Business Development Companies in General: BDCs lend to small and mid-sized businesses, with limited financial leverage, paying out most of their income to investors and pay little to no corporate tax. They operate in a market that is mostly overlooked by banks and their non-bank structure gives them flexibility to invest in multiple levels of a company's capital structure. Despite all the focus on investor yields BDCs seem to go unnoticed, in part due to the relatively small industry market cap of around $25 billion, but currently yielding 9% on average.
Prospect Capital Corporation (PSEC) reported results on February 7th with quarterly net investment income of $99 million almost three times as much as the same period last year and EPS of $0.51 compared to analyst expectations of $0.42. The NAV dropped a little from the previous quarter but is still above where it was the same time last year. On the February 8th earnings call someone asked questions about three concerns I outlined in Part 2. The first was regarding the convertible notes due in 2015 and the potential impacts. The CFO stated "Those impacts are almost negligible. I mean, they're very immaterial. So that price will not move more than $0.01." The second was regarding the potential for a special dividend to payout some of the accumulated spillover earnings. You can read the transcript but the answer was basically not anytime soon. The third was about a potential for secondary offering and again the short answer was not anytime soon. I adjusted the risk category down (less favorable) due to changes in portfolio composition and recent increases in debt though they still have better than average leverage ratios and interest coverage. Their P/E ratios are still among the lowest in the industry. For obvious reasons PSEC remains among 'The Good' BDCs.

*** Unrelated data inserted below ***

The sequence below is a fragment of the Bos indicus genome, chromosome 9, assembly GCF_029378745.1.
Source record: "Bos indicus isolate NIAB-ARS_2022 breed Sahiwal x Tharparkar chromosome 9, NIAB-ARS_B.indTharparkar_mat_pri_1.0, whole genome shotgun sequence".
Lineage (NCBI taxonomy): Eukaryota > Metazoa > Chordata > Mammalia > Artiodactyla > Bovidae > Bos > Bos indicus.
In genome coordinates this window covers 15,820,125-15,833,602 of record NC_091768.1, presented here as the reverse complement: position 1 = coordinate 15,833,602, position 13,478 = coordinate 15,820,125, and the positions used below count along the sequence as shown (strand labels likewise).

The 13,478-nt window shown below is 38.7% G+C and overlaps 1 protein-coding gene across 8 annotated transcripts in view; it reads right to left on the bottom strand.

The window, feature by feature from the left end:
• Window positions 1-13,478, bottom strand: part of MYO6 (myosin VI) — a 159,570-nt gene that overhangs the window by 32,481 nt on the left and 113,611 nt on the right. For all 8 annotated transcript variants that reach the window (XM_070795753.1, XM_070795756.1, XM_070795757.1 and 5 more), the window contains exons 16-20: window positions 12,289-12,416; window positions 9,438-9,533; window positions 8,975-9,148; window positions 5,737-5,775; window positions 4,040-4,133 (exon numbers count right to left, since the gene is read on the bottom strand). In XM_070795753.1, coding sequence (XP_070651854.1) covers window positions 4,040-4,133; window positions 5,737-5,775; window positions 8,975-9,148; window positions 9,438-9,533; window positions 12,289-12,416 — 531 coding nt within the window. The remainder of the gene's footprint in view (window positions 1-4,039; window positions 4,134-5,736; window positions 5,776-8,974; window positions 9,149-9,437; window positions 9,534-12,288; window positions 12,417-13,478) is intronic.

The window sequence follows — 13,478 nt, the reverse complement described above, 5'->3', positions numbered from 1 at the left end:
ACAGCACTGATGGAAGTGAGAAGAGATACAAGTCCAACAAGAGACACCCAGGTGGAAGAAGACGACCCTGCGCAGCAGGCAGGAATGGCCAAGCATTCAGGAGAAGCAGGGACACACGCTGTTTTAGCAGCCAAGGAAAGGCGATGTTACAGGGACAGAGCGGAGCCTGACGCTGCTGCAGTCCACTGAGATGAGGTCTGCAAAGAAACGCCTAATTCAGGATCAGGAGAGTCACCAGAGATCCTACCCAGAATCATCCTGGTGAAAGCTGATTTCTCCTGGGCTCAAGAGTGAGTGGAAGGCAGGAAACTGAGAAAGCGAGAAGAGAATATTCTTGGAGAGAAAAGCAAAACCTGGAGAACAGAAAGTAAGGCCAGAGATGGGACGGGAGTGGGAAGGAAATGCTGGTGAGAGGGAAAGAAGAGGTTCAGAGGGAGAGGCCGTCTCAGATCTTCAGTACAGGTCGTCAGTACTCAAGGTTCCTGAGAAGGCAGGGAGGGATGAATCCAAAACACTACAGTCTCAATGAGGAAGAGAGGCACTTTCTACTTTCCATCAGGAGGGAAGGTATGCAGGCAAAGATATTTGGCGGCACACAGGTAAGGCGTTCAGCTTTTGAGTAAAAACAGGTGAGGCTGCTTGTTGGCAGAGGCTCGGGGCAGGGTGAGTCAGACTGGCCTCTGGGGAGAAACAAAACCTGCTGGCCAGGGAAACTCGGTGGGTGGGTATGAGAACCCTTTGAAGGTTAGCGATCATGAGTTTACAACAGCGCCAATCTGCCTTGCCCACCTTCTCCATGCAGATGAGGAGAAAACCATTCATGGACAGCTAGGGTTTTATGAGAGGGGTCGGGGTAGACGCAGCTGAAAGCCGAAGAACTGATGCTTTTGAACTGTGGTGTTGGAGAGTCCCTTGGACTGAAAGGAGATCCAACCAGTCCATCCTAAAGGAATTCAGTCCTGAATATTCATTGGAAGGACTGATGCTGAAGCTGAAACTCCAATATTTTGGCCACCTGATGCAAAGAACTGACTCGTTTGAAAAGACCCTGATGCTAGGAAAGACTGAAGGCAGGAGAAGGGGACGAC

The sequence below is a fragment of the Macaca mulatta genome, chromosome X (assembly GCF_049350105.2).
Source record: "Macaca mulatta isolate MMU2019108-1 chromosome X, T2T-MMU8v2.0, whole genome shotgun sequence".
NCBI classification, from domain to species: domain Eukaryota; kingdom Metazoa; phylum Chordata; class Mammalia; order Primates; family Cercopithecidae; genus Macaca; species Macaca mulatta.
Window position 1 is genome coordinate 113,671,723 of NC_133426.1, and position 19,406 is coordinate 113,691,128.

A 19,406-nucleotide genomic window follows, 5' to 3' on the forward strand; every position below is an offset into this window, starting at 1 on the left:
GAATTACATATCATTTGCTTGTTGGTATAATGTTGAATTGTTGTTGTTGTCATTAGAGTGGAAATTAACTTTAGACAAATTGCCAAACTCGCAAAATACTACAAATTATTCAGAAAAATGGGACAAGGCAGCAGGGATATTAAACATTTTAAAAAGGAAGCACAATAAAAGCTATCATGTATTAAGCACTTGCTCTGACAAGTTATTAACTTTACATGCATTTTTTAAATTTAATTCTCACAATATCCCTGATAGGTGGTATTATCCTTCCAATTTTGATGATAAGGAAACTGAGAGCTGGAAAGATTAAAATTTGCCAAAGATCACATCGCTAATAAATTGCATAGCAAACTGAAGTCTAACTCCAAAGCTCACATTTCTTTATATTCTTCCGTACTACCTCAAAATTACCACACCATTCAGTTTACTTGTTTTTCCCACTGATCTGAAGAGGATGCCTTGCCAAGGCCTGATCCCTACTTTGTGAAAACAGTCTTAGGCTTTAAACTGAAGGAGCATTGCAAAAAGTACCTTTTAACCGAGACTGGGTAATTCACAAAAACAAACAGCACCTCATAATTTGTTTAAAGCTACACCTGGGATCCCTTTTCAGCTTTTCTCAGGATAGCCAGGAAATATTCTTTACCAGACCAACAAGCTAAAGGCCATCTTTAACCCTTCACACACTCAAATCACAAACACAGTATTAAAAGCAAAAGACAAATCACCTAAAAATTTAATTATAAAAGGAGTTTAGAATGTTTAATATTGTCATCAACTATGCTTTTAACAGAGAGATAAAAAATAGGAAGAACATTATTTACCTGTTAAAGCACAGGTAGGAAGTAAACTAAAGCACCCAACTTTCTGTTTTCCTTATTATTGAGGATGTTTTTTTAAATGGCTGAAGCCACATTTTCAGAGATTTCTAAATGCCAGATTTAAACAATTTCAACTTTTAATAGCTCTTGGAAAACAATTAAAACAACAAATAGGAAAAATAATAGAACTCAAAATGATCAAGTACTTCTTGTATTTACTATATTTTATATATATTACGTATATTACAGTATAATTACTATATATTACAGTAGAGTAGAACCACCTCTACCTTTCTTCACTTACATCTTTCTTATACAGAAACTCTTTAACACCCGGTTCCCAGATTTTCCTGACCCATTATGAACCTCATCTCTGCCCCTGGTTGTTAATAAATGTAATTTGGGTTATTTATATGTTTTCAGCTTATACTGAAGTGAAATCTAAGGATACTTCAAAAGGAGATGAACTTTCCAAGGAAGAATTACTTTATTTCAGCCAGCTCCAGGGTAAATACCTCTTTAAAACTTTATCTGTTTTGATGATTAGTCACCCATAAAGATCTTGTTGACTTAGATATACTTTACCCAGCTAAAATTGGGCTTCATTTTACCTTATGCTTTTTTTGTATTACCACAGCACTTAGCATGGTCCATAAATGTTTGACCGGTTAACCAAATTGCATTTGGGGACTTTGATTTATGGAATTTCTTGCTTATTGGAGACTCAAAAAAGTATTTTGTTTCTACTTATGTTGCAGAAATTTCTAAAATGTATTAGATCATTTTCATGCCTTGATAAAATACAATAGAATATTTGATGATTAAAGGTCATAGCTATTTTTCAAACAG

Medley Capital Corporation (MCC) also reported last week with better than expected results. MCC doubled quarterly net investment income from the same time last year and had EPS of $0.39 compared to expectations of $0.36. The CEO stated "As we look forward in this quarter and further into 2013, we expect net investment income will meet or exceed the current dividend assuming we are able to deploy capital as planned". The payout category was adjusted up because of increased sustainability of the dividend and it's safe to assume they will keep up their dividend increases for the quarters to come. NAV continues to grow and they are still trading at a P/E less than 10. Due to increases in EPS and overall growth the profitability and valuation categories were also increased securing a position with 'The Good' BDCs.
Fifth Street Finance Corp. (FSC) was another company I reviewed in Part 1 that also reported last week. They matched the consensus EPS of $0.27 but still short of the $0.29 dividend. Revenues surpassed expectations due to the recently announced record of $422 million in gross quarterly originations for the quarter. Due to increases in EPS and overall growth the profitability and valuation categories were increased, however the payout category was adjusted down because they are still short of covering their dividends while continuing to issue new shares and show no signs of increasing payout anytime soon. FSC is still a 'Maybe' until there's a likelihood of dividend and NAV increases.
These are the five general criteria I use to evaluate BDCs:
- Profitability (EPS to cover dividends, growth)
- Risk (diversification, volatility, leverage)
- Payout (sustainable, consistent, growing)
- Analyst Opinions
- Valuation (P/E, PEG, NAV)
Evaluation Detail: A well-managed BDC will have net investment income that matches distribution and I try to normalize EPS assuming they deploy capital consistently and consider analyst earnings expectations. Many of the typical market risks are involved with investing in BDCs; I focus on portfolio composition including credit quality, industry diversification, and investment concentrations, as well as market cap, volatility and leverage ratios, institutional ownership, and interest coverage. My primary concern regarding payout is if the company can sustain current distribution levels, consistency, and potential for increases. Analyst opinions are important but seem to be more of a lagging indicator. The metrics I use for relative valuation are mostly based on earnings and book value. For more detail, please see Part 1.